IFF indicators track a country or institution’s risk of IFFs by assessing the vulnerability and threat of IFFs. Indicators can also be used to track the status quo, highlight weak areas, and incentivise actions that improve the ability of a country or industry to counter IFFs.

Countries do currently track industry and country-wide AML-CFT risk and make efforts to combat ML-TF. However, we argue that the focus of current AML-CFT frameworks is centred on traditional ML, which is typically done at a retail level and not necessarily that significant when compared to other types of IFFs[2]. A forthcoming Cenfri study on Inclusive Compliance Models indicates that up to 80% of banks’ mitigation resources and efforts are directed at very low risk accounts, responsible for almost no ML, while only 20% is directed at most of the ML risk. In fact, the focus on ML and TF as part of global AML-CFT initiatives has necessitated a move by criminals towards other, less policed modalities, such as trade-based money laundering (TBML). In its 2006[3] paper on TBML, the FATF notes that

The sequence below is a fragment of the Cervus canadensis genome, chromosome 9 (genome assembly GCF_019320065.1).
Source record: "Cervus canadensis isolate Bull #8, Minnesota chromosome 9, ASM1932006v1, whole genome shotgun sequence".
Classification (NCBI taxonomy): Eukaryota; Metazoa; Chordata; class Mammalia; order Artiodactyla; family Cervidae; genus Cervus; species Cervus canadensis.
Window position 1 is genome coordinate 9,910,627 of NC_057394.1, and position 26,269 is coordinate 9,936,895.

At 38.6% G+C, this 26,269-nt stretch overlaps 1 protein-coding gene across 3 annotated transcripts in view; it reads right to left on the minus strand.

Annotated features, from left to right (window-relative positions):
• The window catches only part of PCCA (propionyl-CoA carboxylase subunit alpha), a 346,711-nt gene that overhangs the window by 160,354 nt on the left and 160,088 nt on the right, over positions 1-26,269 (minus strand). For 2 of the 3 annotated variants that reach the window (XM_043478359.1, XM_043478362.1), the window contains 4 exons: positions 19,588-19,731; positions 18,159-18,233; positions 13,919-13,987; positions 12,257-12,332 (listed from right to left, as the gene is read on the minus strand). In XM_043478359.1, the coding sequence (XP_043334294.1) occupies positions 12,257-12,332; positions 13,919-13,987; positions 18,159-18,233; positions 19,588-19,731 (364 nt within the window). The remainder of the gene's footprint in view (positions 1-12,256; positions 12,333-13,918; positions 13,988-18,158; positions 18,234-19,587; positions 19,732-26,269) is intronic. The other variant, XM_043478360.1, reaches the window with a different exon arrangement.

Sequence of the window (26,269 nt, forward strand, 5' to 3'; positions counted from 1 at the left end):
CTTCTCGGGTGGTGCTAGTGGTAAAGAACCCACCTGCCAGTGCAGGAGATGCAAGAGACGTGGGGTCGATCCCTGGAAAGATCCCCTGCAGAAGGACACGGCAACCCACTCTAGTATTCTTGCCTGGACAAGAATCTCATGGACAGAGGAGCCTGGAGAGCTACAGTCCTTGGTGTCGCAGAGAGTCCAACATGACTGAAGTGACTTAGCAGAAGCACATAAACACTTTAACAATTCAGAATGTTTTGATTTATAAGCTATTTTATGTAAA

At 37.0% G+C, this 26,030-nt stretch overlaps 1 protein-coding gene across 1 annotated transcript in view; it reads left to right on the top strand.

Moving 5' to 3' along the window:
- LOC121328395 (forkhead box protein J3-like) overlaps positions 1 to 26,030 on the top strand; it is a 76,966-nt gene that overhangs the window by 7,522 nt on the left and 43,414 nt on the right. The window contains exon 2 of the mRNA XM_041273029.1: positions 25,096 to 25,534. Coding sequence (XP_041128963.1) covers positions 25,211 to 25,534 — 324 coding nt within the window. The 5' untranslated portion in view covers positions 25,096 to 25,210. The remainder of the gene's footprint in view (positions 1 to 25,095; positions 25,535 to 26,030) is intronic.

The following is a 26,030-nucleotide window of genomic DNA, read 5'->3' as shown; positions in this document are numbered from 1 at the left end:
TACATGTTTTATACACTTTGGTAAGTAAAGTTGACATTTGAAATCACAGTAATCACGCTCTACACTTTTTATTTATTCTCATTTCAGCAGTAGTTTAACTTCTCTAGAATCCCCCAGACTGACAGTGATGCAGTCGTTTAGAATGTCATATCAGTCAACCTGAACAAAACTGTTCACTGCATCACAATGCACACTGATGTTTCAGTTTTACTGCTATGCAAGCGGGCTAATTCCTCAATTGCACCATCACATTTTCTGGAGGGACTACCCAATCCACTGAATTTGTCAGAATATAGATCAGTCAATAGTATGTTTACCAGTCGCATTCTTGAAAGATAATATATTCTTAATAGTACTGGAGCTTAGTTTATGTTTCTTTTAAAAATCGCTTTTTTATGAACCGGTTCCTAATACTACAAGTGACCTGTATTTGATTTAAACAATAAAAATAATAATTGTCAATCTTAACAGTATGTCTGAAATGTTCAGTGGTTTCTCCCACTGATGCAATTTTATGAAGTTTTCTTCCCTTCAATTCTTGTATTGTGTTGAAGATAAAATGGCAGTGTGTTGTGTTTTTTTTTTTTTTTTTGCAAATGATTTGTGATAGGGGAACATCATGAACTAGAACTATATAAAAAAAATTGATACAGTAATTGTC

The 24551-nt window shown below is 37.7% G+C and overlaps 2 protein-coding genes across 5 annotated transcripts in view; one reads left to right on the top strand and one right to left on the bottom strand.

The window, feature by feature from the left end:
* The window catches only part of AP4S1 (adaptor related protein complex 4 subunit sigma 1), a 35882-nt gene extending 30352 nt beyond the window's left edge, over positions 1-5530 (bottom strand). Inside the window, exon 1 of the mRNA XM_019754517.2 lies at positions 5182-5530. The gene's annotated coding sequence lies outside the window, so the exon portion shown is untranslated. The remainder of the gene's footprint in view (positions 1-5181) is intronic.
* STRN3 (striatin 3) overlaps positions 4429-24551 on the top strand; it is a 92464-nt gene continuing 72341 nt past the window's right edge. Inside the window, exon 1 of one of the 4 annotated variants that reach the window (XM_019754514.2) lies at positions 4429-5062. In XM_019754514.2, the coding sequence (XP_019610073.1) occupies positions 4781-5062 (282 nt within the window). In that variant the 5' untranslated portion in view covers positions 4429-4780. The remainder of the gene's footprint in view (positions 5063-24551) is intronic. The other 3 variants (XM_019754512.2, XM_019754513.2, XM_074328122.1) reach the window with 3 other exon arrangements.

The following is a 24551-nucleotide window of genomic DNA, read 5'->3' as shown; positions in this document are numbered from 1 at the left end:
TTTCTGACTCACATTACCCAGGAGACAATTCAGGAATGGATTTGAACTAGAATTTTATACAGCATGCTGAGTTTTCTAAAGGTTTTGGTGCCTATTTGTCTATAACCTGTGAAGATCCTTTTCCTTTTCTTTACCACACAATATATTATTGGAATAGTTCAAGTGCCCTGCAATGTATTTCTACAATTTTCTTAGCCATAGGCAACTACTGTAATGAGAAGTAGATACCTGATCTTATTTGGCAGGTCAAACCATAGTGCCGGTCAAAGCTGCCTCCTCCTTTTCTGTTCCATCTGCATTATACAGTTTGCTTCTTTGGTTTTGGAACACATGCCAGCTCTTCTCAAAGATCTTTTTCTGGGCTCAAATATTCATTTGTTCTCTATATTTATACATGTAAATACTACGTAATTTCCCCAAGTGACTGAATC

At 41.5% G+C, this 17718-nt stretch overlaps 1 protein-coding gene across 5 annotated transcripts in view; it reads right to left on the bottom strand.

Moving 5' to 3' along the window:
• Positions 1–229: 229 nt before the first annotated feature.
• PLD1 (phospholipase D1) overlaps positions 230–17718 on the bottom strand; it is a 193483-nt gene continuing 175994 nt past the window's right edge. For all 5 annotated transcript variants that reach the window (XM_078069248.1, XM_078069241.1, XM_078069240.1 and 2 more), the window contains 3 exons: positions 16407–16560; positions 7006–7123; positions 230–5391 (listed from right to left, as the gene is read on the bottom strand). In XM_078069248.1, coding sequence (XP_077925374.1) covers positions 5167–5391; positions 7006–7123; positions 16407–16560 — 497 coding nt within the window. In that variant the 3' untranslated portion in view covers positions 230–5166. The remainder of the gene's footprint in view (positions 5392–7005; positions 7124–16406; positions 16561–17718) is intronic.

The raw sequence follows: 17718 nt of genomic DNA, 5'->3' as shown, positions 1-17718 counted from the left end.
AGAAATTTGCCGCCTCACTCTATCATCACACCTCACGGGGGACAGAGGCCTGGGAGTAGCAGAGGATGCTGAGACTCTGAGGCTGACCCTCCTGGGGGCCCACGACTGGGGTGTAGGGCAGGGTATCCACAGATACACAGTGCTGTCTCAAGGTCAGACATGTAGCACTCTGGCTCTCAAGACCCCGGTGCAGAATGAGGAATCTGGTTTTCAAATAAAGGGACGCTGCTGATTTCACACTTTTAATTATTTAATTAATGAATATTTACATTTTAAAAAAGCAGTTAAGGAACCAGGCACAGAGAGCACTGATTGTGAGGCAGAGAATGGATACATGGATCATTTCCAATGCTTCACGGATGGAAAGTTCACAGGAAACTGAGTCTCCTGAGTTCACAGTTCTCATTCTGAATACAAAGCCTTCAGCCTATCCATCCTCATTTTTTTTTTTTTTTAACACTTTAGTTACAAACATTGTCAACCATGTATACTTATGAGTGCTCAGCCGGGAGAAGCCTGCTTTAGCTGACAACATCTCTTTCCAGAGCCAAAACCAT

“…as the standards applied to other money laundering techniques become increasingly effective, the use of trade-based money laundering can be expected to become increasingly attractive.”

TBML, along with other IFFs like corporate tax evasion, are avenues for wholesale financial crime and require significant resources to combat. Yet in 2019, 13 years after this statement by the FATF, AML-CFT efforts are still more focused on checking whether the bank’s customer brought their proof of address than on complicated financial and trade transfers involving wholesale ML. In order to change this, we need to incorporate IFFs into risk assessments and develop indicators that track and monitor progress so that the public and private sectors are able to turn their attention to where it matters most.